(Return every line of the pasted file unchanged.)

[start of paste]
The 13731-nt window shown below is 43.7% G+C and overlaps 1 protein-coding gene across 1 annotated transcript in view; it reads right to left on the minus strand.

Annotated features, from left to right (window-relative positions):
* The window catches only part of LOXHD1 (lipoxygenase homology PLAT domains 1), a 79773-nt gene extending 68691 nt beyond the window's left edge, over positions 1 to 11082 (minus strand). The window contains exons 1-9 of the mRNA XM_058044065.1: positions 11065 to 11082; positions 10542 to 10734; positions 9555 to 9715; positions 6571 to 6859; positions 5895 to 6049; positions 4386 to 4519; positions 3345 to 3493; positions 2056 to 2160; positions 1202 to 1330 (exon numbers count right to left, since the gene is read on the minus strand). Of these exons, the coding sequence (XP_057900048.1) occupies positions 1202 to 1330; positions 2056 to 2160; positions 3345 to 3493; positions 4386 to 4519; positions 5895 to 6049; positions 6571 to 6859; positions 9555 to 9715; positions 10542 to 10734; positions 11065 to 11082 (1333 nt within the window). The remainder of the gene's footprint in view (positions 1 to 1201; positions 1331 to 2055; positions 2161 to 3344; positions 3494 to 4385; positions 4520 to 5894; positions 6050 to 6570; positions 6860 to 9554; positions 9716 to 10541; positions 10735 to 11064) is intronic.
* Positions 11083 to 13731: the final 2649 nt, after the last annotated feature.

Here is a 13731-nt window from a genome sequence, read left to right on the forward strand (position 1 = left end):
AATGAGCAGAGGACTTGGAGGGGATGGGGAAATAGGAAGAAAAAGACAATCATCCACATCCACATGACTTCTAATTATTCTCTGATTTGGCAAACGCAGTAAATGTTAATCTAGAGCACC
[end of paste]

The 13731-nt window shown below is 43.7% G+C and overlaps 1 protein-coding gene across 1 annotated transcript in view; it reads right to left on the minus strand.

Annotated features, from left to right (window-relative positions):
* The window catches only part of LOXHD1 (lipoxygenase homology PLAT domains 1), a 79773-nt gene extending 68691 nt beyond the window's left edge, over positions 1 to 11082 (minus strand). The window contains exons 1-9 of the mRNA XM_058044065.1: positions 11065 to 11082; positions 10542 to 10734; positions 9555 to 9715; positions 6571 to 6859; positions 5895 to 6049; positions 4386 to 4519; positions 3345 to 3493; positions 2056 to 2160; positions 1202 to 1330 (exon numbers count right to left, since the gene is read on the minus strand). Of these exons, the coding sequence (XP_057900048.1) occupies positions 1202 to 1330; positions 2056 to 2160; positions 3345 to 3493; positions 4386 to 4519; positions 5895 to 6049; positions 6571 to 6859; positions 9555 to 9715; positions 10542 to 10734; positions 11065 to 11082 (1333 nt within the window). The remainder of the gene's footprint in view (positions 1 to 1201; positions 1331 to 2055; positions 2161 to 3344; positions 3494 to 4385; positions 4520 to 5894; positions 6050 to 6570; positions 6860 to 9554; positions 9716 to 10541; positions 10735 to 11064) is intronic.
* Positions 11083 to 13731: the final 2649 nt, after the last annotated feature.

Here is a 13731-nt window from a genome sequence, read left to right on the forward strand (position 1 = left end):
AATGAGCAGAGGACTTGGAGGGGATGGGGAAATAGGAAGAAAAAGACAATCATCCACATCCACATGACTTCTAATTATTCTCTGATTTGGCAAACGCAGTAAATGTTAATCTAGAGCACC